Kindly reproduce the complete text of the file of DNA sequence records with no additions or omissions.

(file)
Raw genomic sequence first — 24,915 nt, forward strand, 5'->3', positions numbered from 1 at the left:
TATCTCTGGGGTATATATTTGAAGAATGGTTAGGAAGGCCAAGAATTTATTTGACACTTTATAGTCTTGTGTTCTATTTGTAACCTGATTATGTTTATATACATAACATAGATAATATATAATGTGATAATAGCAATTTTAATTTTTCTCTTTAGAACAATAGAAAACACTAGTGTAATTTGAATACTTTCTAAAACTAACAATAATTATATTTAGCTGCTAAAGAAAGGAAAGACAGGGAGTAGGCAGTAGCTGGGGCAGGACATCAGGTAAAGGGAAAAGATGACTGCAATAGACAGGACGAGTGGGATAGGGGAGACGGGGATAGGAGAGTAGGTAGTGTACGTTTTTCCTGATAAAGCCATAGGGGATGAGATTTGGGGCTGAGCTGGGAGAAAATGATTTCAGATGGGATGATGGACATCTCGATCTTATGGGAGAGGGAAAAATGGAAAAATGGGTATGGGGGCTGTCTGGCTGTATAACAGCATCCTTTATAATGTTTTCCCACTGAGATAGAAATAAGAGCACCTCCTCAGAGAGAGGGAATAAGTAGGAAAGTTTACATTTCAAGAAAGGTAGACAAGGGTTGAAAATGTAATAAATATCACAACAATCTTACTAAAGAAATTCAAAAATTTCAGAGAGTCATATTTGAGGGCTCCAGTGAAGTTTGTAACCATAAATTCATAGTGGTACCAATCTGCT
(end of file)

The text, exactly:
Raw genomic sequence first — 24,915 nt, forward strand, 5'->3', positions numbered from 1 at the left:
TATCTCTGGGGTATATATTTGAAGAATGGTTAGGAAGGCCAAGAATTTATTTGACACTTTATAGTCTTGTGTTCTATTTGTAACCTGATTATGTTTATATACATAACATAGATAATATATAATGTGATAATAGCAATTTTAATTTTTCTCTTTAGAACAATAGAAAACACTAGTGTAATTTGAATACTTTCTAAAACTAACAATAATTATATTTAGCTGCTAAAGAAAGGAAAGACAGGGAGTAGGCAGTAGCTGGGGCAGGACATCAGGTAAAGGGAAAAGATGACTGCAATAGACAGGACGAGTGGGATAGGGGAGACGGGGATAGGAGAGTAGGTAGTGTACGTTTTTCCTGATAAAGCCATAGGGGATGAGATTTGGGGCTGAGCTGGGAGAAAATGATTTCAGATGGGATGATGGACATCTCGATCTTATGGGAGAGGGAAAAATGGAAAAATGGGTATGGGGGCTGTCTGGCTGTATAACAGCATCCTTTATAATGTTTTCCCACTGAGATAGAAATAAGAGCACCTCCTCAGAGAGAGGGAATAAGTAGGAAAGTTTACATTTCAAGAAAGGTAGACAAGGGTTGAAAATGTAATAAATATCACAACAATCTTACTAAAGAAATTCAAAAATTTCAGAGAGTCATATTTGAGGGCTCCAGTGAAGTTTGTAACCATAAATTCATAGTGGTACCAATCTGCT